The Court also reviewed other accounts and transfers, such as joint accounts between the Mother and Kenny, as well as real estate transfers to Kenny, and the Court did apply the presumption of resulting trust with respect to those accounts and assets, which required Kenny to rebut this presumption and prove he was the true beneficial owner and intended recipient of those assets. The Court held that Kenny, as the surviving account holder or transferee, did not rebut the presumption of resulting trust, so those accounts and assets were to be held by Kenny on resulting trust in favour of his Mother’s estate to be distributed in accordance with his Mother’s will.⁶
Takeaway - what does this mean for investment advisors, estate planners, and financial planners
The divergence in opinions from Ontario’s Superior Court of Justice does not provide clear direction for Ontario estate planners. While Mak Estate is welcome news to estate planners, both Mak Estate and Calmusky are decisions from the same Court, so a higher court decision or legislative amendments are necessary to provide more certainty in this area.
Until greater clarity is obtained, there may be Ontario court cases where one party seeks to rely on Calmusky, and the other party cites the opposing decision of Mak Estate. Further, whether the presumption of resulting trust applies to beneficiary designations has not been consistently applied across Canadian common law provinces. For example, British Columbia, Alberta, and Manitoba have previously held that beneficiary designations are subject to the presumption of resulting trust; Mak Estate does not change this as it is not binding on courts outside of Ontario.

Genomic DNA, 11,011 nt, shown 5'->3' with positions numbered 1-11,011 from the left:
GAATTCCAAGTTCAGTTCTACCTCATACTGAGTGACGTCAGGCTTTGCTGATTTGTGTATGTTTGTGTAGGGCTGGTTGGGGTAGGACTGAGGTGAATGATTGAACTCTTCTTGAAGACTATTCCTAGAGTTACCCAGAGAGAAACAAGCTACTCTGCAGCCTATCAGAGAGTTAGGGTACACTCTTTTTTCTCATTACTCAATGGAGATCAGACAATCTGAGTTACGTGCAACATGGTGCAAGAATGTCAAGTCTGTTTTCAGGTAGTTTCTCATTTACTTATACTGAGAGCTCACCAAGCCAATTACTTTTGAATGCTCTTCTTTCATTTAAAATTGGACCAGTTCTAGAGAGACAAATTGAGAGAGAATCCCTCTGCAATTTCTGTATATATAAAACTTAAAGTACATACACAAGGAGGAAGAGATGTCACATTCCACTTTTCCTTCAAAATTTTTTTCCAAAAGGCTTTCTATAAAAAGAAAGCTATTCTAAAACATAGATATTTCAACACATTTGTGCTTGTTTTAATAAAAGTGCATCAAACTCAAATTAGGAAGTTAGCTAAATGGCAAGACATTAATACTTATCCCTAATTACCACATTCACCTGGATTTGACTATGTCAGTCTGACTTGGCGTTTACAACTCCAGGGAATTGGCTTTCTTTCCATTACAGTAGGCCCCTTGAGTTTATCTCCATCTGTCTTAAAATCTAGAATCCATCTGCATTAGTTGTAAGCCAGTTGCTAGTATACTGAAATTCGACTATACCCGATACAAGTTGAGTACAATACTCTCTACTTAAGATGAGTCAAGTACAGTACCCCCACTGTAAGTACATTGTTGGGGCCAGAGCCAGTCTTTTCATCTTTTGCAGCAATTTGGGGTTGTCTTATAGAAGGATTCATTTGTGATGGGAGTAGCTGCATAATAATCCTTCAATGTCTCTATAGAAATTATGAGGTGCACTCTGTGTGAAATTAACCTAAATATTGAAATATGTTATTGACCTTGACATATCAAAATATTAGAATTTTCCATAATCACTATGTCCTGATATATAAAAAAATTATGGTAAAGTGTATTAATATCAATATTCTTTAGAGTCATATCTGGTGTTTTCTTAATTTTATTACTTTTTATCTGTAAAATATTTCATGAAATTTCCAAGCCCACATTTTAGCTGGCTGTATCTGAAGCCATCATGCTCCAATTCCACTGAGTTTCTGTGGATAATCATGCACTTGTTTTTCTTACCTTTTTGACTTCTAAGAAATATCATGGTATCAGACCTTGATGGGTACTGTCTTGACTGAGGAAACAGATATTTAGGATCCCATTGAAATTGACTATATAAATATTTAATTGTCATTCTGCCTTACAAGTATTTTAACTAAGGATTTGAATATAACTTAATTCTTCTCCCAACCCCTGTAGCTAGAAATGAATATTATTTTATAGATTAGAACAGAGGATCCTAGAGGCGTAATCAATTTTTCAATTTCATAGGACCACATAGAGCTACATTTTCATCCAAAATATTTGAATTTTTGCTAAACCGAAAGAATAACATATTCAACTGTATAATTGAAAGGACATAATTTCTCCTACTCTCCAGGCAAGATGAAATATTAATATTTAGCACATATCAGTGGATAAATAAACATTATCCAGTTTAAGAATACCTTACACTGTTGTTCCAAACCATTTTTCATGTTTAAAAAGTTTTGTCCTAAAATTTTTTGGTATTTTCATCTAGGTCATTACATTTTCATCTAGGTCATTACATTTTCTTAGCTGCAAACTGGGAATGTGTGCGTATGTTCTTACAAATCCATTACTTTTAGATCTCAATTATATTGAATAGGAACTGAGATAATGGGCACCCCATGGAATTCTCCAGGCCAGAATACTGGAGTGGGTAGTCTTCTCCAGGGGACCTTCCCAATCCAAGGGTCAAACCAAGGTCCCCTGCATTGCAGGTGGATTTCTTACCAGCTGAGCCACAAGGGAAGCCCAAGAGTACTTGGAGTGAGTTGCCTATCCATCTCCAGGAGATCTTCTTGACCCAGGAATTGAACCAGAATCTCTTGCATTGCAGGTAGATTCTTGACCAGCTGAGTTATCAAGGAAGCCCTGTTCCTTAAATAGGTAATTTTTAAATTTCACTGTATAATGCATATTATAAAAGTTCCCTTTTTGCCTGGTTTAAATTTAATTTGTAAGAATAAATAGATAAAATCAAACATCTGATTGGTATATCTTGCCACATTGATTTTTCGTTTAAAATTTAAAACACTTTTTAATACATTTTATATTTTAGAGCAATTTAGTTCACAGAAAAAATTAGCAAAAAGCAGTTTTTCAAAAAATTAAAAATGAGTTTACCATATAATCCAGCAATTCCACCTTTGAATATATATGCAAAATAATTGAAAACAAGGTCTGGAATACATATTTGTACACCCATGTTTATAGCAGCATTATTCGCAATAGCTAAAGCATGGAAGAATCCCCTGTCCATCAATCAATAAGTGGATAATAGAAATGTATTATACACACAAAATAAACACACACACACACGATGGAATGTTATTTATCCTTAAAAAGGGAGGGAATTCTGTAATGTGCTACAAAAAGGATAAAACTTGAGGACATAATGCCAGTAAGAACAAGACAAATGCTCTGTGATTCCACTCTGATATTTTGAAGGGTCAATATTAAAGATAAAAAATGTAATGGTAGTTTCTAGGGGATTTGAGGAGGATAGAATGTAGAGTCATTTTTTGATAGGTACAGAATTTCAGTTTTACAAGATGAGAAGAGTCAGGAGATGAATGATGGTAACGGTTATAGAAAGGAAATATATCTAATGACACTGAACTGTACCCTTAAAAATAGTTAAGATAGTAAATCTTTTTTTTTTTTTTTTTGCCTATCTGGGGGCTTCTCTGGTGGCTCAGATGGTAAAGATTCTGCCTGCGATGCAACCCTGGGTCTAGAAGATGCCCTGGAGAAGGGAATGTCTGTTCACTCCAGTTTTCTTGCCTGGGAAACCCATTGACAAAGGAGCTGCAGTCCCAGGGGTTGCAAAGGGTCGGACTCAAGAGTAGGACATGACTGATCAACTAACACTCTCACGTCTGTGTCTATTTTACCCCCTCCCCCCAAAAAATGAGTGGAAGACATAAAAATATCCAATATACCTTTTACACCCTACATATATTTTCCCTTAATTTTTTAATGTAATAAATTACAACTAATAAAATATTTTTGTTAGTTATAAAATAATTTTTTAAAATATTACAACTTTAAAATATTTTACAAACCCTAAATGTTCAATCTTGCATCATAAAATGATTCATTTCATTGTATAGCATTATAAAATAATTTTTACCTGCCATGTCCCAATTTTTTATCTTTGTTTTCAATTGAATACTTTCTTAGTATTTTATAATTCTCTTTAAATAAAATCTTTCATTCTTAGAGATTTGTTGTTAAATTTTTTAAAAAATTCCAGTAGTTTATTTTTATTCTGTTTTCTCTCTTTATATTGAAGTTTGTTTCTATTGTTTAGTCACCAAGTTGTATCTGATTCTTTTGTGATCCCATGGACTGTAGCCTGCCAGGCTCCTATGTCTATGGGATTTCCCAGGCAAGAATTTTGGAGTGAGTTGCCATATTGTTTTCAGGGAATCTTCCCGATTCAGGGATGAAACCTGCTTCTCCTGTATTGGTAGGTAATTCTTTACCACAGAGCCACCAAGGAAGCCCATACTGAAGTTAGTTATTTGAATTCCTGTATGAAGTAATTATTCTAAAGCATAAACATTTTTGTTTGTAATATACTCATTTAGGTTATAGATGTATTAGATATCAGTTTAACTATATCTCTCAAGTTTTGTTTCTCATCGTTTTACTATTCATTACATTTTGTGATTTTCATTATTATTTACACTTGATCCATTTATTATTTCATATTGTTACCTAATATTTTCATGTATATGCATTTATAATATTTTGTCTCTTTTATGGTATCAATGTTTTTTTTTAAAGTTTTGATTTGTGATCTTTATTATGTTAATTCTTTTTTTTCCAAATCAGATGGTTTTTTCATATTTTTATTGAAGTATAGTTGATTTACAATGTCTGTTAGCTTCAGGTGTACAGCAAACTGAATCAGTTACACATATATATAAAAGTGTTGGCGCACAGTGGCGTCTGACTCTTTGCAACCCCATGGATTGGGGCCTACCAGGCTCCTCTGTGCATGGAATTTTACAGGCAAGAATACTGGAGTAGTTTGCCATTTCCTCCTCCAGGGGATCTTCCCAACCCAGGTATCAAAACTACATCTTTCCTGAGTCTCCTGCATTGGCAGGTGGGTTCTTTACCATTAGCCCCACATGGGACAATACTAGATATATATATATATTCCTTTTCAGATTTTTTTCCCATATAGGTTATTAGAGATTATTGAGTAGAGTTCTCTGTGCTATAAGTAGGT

Different industry groups have petitioned for greater clarity in this area after Calmusky was issued. Letters and submissions were sent to the Ontario Ministry of Finance by various groups, including Advocis, the Canadian Life and Health Insurance Association, the Conference for Advanced Life Underwriting, the Ontario Bar Association, and the Society of Trust and Estate Practitioners. Generally, these submissions seek legislative amendments that state that the presumption of resulting trust does not apply to beneficiary designations, which ultimately will provide greater certainty and more predictability for beneficiary designations as an estate planning tool. The advancement of proposals by these industry groups is still necessary post Mak Estate. It will take continued focus to achieve a more cohesive and consistent application of this area of law across the common law provinces.
Documenting evidence of the plan holder’s intention with respect to beneficiary designations remains vitally important for advisors seeking to help protect their clients’ beneficiary designations. Mak Estate did not apply the presumption of resulting trust to the beneficiary designation over the RRIF, so the named beneficiary/recipient did not have to rebut this presumption, but a resulting trust could still be applied by a court if there is sufficient evidence to support it; the onus or burden of proof would be on the challenger of the beneficiary designation. Therefore, even in provinces where the presumption of resulting trust does not apply to beneficiary designations, named beneficiaries could still be challenged, and it would be prudent to have evidence of the plan holder’s intention to defend against such challenges.
1 This article is not applicable to Quebec, which is based on a civil law system.
2 2021 ONSC 4415. Hereinafter referred to as “Mak Estate””. 3 2020 ONSC 1506. Hereinafter referred to as “Calmusky”. 4 Beneficiary designations can be used for registered accounts as well as insurance products, including segregated fund contracts. 5 Pecore v Pecore, 2007 SCC 17. Hereinafter referred to as “Pecore”. 6 For properties that were converted into other property, a tracing order was applied to the substituted properties.